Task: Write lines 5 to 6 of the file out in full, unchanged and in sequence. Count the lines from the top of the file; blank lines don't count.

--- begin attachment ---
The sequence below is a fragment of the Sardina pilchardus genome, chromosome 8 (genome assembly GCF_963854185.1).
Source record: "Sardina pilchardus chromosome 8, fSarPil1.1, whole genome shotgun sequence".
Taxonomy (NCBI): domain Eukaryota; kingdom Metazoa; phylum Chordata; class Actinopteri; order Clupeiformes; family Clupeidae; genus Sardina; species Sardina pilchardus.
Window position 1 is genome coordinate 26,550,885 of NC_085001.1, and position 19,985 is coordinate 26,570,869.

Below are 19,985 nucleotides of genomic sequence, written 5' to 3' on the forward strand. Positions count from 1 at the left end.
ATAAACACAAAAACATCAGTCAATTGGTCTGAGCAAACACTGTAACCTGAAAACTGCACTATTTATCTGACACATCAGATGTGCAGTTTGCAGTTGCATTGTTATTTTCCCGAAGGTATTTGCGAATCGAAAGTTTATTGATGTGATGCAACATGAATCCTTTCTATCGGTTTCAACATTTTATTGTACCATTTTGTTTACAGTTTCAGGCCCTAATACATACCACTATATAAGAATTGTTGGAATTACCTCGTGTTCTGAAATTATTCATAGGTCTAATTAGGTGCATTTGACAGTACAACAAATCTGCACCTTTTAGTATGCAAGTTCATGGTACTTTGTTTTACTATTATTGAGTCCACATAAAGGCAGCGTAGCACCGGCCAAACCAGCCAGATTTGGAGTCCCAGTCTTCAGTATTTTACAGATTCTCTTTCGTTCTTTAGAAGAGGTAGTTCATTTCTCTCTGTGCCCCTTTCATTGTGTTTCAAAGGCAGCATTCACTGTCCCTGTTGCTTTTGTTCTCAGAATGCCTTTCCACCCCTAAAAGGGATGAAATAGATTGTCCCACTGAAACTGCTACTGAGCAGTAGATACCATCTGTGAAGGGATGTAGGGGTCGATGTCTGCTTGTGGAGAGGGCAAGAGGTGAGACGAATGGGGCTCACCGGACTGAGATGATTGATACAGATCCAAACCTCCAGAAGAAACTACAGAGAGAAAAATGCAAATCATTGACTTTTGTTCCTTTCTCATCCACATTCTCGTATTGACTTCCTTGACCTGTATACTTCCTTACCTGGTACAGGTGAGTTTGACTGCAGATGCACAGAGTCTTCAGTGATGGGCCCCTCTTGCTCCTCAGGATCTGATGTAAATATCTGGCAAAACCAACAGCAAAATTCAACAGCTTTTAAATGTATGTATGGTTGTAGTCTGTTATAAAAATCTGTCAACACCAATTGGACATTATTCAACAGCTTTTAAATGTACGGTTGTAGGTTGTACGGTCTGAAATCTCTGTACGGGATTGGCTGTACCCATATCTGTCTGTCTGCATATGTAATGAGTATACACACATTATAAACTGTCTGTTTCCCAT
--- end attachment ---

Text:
Below are 19,985 nucleotides of genomic sequence, written 5' to 3' on the forward strand. Positions count from 1 at the left end.
ATAAACACAAAAACATCAGTCAATTGGTCTGAGCAAACACTGTAACCTGAAAACTGCACTATTTATCTGACACATCAGATGTGCAGTTTGCAGTTGCATTGTTATTTTCCCGAAGGTATTTGCGAATCGAAAGTTTATTGATGTGATGCAACATGAATCCTTTCTATCGGTTTCAACATTTTATTGTACCATTTTGTTTACAGTTTCAGGCCCTAATACATACCACTATATAAGAATTGTTGGAATTACCTCGTGTTCTGAAATTATTCATAGGTCTAATTAGGTGCATTTGACAGTACAACAAATCTGCACCTTTTAGTATGCAAGTTCATGGTACTTTGTTTTACTATTATTGAGTCCACATAAAGGCAGCGTAGCACCGGCCAAACCAGCCAGATTTGGAGTCCCAGTCTTCAGTATTTTACAGATTCTCTTTCGTTCTTTAGAAGAGGTAGTTCATTTCTCTCTGTGCCCCTTTCATTGTGTTTCAAAGGCAGCATTCACTGTCCCTGTTGCTTTTGTTCTCAGAATGCCTTTCCACCCCTAAAAGGGATGAAATAGATTGTCCCACTGAAACTGCTACTGAGCAGTAGATACCATCTGTGAAGGGATGTAGGGGTCGATGTCTGCTTGTGGAGAGGGCAAGAGGTGAGACGAATGGGGCTCACCGGACTGAGATGATTGATACAGATCCAAACCTCCAGAAGAAACTACAGAGAGAAAAATGCAAATCATTGACTTTTGTTCCTTTCTCATCCACATTCTCGTATTGACTTCCTTGACCTGTATACTTCCTTACCTGGTACAGGTGAGTTTGACTGCAGATGCACAGAGTCTTCAGTGATGGGCCCCTCTTGCTCCTCAGGATCTGATGTAAATATCTGGCAAAACCAACAGCAAAATTCAACAGCTTTTAAATGTATGTATGGTTGTAGTCTGTTATAAAAATCTGTCAACACCAATTGGACATTATTCAACAGCTTTTAAATGTACGGTTGTAGGTTGTACGGTCTGAAATCTCTGTACGGGATTGGCTGTACCCATATCTGTCTGTCTGCATATGTAATGAGTATACACACATTATAAACTGTCTGTTTCCCAT